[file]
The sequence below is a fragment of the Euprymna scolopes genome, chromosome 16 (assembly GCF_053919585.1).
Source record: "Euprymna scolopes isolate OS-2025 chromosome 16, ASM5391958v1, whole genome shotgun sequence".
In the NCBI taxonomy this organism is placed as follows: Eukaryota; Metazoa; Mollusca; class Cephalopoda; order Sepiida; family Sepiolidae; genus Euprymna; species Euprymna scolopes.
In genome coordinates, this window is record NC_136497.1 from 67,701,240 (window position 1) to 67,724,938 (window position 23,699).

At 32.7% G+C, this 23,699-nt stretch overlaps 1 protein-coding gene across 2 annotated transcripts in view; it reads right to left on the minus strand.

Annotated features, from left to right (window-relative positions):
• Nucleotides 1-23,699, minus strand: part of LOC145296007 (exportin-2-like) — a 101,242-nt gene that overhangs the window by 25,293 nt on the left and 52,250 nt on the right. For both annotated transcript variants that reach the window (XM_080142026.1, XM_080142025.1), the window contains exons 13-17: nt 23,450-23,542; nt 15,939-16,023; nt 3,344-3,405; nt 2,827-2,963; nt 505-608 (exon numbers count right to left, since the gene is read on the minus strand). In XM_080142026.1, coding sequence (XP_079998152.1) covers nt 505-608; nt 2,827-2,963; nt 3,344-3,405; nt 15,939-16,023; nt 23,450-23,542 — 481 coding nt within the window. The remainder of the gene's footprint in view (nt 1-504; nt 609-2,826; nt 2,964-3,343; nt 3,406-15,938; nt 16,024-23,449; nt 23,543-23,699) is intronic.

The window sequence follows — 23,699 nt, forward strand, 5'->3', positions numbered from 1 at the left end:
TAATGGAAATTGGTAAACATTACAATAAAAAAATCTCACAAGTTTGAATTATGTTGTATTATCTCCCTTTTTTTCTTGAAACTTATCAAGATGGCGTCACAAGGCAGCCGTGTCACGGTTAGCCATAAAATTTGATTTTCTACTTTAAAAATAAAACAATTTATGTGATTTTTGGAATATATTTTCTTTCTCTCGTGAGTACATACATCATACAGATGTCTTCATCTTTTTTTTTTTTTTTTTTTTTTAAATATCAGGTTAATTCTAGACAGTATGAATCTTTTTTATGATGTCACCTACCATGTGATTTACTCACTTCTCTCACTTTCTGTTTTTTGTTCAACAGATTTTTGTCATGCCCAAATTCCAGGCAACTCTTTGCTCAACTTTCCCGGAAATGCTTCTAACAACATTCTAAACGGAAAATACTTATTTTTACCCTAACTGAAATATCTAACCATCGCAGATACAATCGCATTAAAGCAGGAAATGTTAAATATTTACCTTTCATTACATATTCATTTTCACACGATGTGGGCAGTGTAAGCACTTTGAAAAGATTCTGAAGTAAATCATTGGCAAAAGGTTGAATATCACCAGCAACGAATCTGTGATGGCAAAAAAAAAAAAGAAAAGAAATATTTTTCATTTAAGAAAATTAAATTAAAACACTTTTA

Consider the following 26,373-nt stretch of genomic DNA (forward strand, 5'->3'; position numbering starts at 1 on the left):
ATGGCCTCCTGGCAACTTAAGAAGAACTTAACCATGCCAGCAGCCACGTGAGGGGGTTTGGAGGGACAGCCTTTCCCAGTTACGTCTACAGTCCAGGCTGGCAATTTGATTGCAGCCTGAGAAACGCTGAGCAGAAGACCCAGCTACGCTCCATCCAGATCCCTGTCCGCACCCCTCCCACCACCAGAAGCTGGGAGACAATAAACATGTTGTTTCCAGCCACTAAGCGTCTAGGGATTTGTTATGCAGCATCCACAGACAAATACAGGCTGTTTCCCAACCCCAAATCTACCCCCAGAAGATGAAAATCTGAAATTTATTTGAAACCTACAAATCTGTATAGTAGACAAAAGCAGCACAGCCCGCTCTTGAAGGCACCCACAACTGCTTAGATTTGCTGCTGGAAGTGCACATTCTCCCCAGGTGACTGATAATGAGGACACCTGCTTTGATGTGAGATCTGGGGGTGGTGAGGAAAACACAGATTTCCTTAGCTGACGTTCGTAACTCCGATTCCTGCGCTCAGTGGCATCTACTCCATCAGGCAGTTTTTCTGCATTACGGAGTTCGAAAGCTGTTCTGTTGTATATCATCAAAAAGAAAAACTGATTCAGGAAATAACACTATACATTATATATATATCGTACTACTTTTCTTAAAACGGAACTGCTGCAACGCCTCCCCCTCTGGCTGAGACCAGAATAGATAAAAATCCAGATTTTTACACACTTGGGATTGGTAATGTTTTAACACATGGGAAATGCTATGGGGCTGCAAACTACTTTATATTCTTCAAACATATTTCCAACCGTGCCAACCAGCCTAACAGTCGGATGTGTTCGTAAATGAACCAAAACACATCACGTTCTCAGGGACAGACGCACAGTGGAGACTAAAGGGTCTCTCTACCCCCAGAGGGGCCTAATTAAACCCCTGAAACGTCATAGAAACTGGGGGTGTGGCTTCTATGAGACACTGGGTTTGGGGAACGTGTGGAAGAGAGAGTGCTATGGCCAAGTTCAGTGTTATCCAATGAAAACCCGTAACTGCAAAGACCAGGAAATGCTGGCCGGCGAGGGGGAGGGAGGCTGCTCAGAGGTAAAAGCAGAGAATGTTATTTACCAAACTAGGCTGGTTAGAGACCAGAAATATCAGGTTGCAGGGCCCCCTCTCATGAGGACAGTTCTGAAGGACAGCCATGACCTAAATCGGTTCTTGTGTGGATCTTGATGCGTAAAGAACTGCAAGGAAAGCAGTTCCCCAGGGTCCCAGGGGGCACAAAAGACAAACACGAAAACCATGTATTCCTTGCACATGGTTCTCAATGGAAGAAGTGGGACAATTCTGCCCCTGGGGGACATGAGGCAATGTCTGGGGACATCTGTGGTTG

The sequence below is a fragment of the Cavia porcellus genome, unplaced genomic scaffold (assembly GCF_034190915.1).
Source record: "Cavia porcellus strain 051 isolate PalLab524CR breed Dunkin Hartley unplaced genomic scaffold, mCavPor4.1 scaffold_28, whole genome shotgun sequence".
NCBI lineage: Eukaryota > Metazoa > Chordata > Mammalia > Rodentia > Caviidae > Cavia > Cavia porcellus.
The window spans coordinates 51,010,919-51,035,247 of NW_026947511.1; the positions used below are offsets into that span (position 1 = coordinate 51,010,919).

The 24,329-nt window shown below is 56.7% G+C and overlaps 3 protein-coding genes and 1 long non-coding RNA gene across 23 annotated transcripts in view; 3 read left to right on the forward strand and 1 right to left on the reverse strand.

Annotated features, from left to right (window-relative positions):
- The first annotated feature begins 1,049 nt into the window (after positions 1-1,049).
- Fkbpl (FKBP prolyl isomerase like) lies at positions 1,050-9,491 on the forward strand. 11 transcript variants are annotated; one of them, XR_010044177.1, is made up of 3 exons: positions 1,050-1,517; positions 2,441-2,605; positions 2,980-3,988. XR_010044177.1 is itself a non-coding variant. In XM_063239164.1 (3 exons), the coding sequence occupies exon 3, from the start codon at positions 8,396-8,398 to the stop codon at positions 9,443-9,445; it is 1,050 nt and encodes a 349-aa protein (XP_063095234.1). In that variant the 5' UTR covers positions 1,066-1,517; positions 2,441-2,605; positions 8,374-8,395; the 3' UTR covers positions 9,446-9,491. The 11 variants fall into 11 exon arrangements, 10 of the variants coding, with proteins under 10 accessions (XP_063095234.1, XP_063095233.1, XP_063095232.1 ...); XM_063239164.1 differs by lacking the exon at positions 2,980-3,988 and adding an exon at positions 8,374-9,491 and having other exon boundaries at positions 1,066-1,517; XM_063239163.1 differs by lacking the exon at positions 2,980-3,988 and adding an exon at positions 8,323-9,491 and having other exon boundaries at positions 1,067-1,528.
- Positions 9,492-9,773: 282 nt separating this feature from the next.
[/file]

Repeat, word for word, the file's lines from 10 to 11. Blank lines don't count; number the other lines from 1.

Consider the following 26,373-nt stretch of genomic DNA (forward strand, 5'->3'; position numbering starts at 1 on the left):
ATGGCCTCCTGGCAACTTAAGAAGAACTTAACCATGCCAGCAGCCACGTGAGGGGGTTTGGAGGGACAGCCTTTCCCAGTTACGTCTACAGTCCAGGCTGGCAATTTGATTGCAGCCTGAGAAACGCTGAGCAGAAGACCCAGCTACGCTCCATCCAGATCCCTGTCCGCACCCCTCCCACCACCAGAAGCTGGGAGACAATAAACATGTTGTTTCCAGCCACTAAGCGTCTAGGGATTTGTTATGCAGCATCCACAGACAAATACAGGCTGTTTCCCAACCCCAAATCTACCCCCAGAAGATGAAAATCTGAAATTTATTTGAAACCTACAAATCTGTATAGTAGACAAAAGCAGCACAGCCCGCTCTTGAAGGCACCCACAACTGCTTAGATTTGCTGCTGGAAGTGCACATTCTCCCCAGGTGACTGATAATGAGGACACCTGCTTTGATGTGAGATCTGGGGGTGGTGAGGAAAACACAGATTTCCTTAGCTGACGTTCGTAACTCCGATTCCTGCGCTCAGTGGCATCTACTCCATCAGGCAGTTTTTCTGCATTACGGAGTTCGAAAGCTGTTCTGTTGTATATCATCAAAAAGAAAAACTGATTCAGGAAATAACACTATACATTATATATATATCGTACTACTTTTCTTAAAACGGAACTGCTGCAACGCCTCCCCCTCTGGCTGAGACCAGAATAGATAAAAATCCAGATTTTTACACACTTGGGATTGGTAATGTTTTAACACATGGGAAATGCTATGGGGCTGCAAACTACTTTATATTCTTCAAACATATTTCCAACCGTGCCAACCAGCCTAACAGTCGGATGTGTTCGTAAATGAACCAAAACACATCACGTTCTCAGGGACAGACGCACAGTGGAGACTAAAGGGTCTCTCTACCCCCAGAGGGGCCTAATTAAACCCCTGAAACGTCATAGAAACTGGGGGTGTGGCTTCTATGAGACACTGGGTTTGGGGAACGTGTGGAAGAGAGAGTGCTATGGCCAAGTTCAGTGTTATCCAATGAAAACCCGTAACTGCAAAGACCAGGAAATGCTGGCCGGCGAGGGGGAGGGAGGCTGCTCAGAGGTAAAAGCAGAGAATGTTATTTACCAAACTAGGCTGGTTAGAGACCAGAAATATCAGGTTGCAGGGCCCCCTCTCATGAGGACAGTTCTGAAGGACAGCCATGACCTAAATCGGTTCTTGTGTGGATCTTGATGCGTAAAGAACTGCAAGGAAAGCAGTTCCCCAGGGTCCCAGGGGGCACAAAAGACAAACACGAAAACCATGTATTCCTTGCACATGGTTCTCAATGGAAGAAGTGGGACAATTCTGCCCCTGGGGGACATGAGGCAATGTCTGGGGACATCTGTGGTTG